The race to bring the first fully autonomous car to the general public is filthy with marketing gobbledygook, exuberant obfuscation, unsupportable boasts, extremely unsafe consumer abuse of half-baked and exaggerated capability, and what can only be described as willful misrepresentation of what autonomous car technology is capable of today.
For the past couple years, Tesla has been the champion of Self-Driving Madness. Its centerpiece, Autopilot, in the hands of a subset of Tesla fanboys, became the center of a series of small firestorms—most fodder for media ridicule, though at least one that involved a Harry Potter-fueled fatality. Mercedes, whose Drive Pilot was a powerful riposte to Tesla's Autopilot, pulled an ill-considered ad campaign boasting of the company's "Self-Driving Cars."
Audi, the number-three German luxury automaker, is under fire for serious corporate malfeasance and the target of continuing investigations for willfully deceiving regulators and consumers with illegal diesel emissions software, has joined the chorus that looks to cloud the issue with silly nomenclature, promoting a breathless race to be the first luxury automaker to market with a "look Ma, no hands!" approach to driving that everyone knows is preposterous—and, worse, dangerous.
With Audi's recent reveal of the 2018 Audi A8—a circa-$100,000 luxury saloon that will chase the segment-leading Mercedes-Benz S-Class and refreshed BMW 7-Series—the company focuses on the prowess of its “AI traffic jam pilot,” which allows the car to take control in traffic at speeds of up to 37 mph. It uses a combination of LIDAR, radar, a front-facing camera, and ultrasonic sensors that allow the A8 to, essentially, drive itself. This is not an extrapolation: Audi clearly states you can take your hands off the steering wheel “permanently” with the traffic jam pilot engaged:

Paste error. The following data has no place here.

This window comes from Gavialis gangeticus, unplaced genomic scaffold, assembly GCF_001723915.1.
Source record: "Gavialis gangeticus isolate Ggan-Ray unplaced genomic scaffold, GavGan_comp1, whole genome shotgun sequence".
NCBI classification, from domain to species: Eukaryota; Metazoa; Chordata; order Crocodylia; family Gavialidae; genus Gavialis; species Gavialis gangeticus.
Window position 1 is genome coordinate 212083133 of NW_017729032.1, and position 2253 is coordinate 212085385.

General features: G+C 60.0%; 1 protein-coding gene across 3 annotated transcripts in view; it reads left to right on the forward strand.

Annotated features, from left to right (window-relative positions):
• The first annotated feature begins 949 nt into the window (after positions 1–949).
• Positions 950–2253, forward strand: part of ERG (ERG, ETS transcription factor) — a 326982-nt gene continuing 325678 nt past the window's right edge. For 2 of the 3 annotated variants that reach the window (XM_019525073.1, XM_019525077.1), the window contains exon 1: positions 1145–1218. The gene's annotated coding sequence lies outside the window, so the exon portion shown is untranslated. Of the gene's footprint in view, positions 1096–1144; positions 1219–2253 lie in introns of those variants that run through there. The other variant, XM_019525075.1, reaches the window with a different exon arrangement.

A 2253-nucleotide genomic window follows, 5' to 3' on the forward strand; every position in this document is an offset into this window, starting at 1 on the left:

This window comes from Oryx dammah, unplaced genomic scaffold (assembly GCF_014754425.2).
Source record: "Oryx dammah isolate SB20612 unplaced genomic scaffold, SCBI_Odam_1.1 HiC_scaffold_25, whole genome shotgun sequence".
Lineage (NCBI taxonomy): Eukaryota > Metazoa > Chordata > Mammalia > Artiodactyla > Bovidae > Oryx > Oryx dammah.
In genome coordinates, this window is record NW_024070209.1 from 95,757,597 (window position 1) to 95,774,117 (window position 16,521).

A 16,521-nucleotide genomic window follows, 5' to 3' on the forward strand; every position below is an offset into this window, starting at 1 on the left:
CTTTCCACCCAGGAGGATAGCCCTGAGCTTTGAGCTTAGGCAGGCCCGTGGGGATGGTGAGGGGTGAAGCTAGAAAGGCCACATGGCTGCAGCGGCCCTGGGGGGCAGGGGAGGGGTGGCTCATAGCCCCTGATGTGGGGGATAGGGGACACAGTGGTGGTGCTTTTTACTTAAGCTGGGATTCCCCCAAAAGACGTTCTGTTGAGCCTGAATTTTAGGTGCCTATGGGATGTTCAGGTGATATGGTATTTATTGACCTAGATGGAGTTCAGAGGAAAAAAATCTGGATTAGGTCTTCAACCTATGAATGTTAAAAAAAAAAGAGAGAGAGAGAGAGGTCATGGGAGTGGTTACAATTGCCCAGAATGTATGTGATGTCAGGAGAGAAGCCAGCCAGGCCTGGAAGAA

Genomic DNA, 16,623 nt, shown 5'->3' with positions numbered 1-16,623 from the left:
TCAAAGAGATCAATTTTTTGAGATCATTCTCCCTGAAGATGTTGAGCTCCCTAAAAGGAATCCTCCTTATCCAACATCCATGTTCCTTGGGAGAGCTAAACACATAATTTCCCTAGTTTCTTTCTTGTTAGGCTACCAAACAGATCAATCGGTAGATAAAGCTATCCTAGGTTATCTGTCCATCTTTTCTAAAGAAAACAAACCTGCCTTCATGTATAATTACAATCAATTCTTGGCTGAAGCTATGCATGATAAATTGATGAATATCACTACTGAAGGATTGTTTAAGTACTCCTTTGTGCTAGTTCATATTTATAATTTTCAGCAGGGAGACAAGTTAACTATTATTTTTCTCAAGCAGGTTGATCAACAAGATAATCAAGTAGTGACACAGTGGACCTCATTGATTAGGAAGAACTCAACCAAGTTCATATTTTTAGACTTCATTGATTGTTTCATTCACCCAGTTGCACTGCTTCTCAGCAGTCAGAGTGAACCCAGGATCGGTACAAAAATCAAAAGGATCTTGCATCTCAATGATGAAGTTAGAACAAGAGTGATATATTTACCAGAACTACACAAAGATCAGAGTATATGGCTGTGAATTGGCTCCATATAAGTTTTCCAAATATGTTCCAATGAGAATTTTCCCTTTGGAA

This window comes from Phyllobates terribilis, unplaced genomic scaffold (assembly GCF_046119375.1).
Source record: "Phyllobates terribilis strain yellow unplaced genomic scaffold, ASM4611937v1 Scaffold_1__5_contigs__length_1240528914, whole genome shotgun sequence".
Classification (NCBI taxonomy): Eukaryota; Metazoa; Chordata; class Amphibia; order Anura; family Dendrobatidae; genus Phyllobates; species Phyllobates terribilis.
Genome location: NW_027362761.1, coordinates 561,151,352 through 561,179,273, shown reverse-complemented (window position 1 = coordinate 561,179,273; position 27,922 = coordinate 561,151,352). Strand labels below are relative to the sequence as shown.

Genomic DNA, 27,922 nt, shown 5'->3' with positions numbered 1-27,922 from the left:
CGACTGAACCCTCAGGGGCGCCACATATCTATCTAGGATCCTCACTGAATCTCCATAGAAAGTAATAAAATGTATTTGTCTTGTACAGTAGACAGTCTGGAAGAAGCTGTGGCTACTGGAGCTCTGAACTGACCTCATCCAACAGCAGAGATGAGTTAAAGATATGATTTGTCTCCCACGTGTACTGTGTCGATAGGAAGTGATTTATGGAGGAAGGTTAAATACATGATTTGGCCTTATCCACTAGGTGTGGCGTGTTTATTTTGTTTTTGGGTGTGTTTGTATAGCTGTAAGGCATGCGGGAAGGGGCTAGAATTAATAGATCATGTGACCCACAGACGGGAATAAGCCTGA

"The driver no longer needs to monitor the car permanently. They can take their hands off the steering wheel permanently and ... focus on a different activity that is supported by the car, such as watching the on-board TV."
The problem is that self-driving cars do not exist today in the real world, despite advancements in semi-autonomous capabilities under very specific circumstances. This is true of Mercedes-Benz, and Tesla, and Audi, and everyone else. No matter how robust Audi's new autonomous technology is, it's still more laboratory science than real-world application. To qualify as an autonomous production car—one where you can take your hands off the wheel "permanently"—it would need to be ready for every granular issue that arises during a typical commute, let alone emergency situations. Consider a test where the car in question must drive autonomously across Manhattan: Any example on the market today fails at the first red light, or when the first pedestrian decides to jaywalk.
Tesla pulled back on its Autopilot boasts because of bad publicity. Mercedes retreated from its "self-driving car" campaign because it was foolish to begin with, and even dialed back on the actual applied capabilities of its self-driving suite until its technology is more tested. In choosing to disregard the lessons learned by Tesla and Benz, Audi is behaving in a way that is both counterproductive and, in the end, not all that smart.